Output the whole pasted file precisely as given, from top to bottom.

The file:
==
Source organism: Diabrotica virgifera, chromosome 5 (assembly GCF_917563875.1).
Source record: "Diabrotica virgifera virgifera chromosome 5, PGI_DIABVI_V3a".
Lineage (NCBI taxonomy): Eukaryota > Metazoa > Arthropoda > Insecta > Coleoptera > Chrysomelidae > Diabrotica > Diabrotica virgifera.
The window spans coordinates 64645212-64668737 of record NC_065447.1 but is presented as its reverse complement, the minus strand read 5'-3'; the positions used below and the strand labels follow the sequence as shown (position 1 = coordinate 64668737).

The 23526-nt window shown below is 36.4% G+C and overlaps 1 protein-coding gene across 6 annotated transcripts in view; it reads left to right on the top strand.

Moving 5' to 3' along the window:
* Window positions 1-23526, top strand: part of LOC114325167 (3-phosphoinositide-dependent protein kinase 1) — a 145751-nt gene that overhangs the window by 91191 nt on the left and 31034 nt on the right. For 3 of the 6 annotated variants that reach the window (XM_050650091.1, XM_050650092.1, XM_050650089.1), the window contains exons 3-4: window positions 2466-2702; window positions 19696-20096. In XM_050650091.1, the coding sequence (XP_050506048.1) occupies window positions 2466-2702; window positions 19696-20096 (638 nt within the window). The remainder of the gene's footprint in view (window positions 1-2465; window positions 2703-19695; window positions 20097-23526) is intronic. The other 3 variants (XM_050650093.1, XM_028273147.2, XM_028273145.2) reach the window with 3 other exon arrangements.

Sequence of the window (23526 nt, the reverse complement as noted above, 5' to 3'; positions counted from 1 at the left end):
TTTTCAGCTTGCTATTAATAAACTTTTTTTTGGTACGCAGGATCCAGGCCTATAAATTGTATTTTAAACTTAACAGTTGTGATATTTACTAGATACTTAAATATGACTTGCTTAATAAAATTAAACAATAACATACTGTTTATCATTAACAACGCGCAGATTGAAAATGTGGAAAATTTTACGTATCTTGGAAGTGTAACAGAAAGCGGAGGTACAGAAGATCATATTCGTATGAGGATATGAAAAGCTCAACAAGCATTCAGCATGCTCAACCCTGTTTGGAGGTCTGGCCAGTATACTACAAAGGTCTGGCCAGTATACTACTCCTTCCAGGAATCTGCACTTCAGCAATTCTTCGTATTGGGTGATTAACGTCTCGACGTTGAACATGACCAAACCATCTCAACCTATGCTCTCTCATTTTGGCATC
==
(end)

Source organism: Diabrotica virgifera, chromosome 5 (assembly GCF_917563875.1).
Source record: "Diabrotica virgifera virgifera chromosome 5, PGI_DIABVI_V3a".
Lineage (NCBI taxonomy): Eukaryota > Metazoa > Arthropoda > Insecta > Coleoptera > Chrysomelidae > Diabrotica > Diabrotica virgifera.
The window spans coordinates 64645212-64668737 of record NC_065447.1 but is presented as its reverse complement, the minus strand read 5'-3'; the positions used below and the strand labels follow the sequence as shown (position 1 = coordinate 64668737).

The 23526-nt window shown below is 36.4% G+C and overlaps 1 protein-coding gene across 6 annotated transcripts in view; it reads left to right on the top strand.

Moving 5' to 3' along the window:
* Window positions 1-23526, top strand: part of LOC114325167 (3-phosphoinositide-dependent protein kinase 1) — a 145751-nt gene that overhangs the window by 91191 nt on the left and 31034 nt on the right. For 3 of the 6 annotated variants that reach the window (XM_050650091.1, XM_050650092.1, XM_050650089.1), the window contains exons 3-4: window positions 2466-2702; window positions 19696-20096. In XM_050650091.1, the coding sequence (XP_050506048.1) occupies window positions 2466-2702; window positions 19696-20096 (638 nt within the window). The remainder of the gene's footprint in view (window positions 1-2465; window positions 2703-19695; window positions 20097-23526) is intronic. The other 3 variants (XM_050650093.1, XM_028273147.2, XM_028273145.2) reach the window with 3 other exon arrangements.

Sequence of the window (23526 nt, the reverse complement as noted above, 5' to 3'; positions counted from 1 at the left end):
TTTTCAGCTTGCTATTAATAAACTTTTTTTTGGTACGCAGGATCCAGGCCTATAAATTGTATTTTAAACTTAACAGTTGTGATATTTACTAGATACTTAAATATGACTTGCTTAATAAAATTAAACAATAACATACTGTTTATCATTAACAACGCGCAGATTGAAAATGTGGAAAATTTTACGTATCTTGGAAGTGTAACAGAAAGCGGAGGTACAGAAGATCATATTCGTATGAGGATATGAAAAGCTCAACAAGCATTCAGCATGCTCAACCCTGTTTGGAGGTCTGGCCAGTATACTACAAAGGTCTGGCCAGTATACTACTCCTTCCAGGAATCTGCACTTCAGCAATTCTTCGTATTGGGTGATTAACGTCTCGACGTTGAACATGACCAAACCATCTCAACCTATGCTCTCTCATTTTGGCATC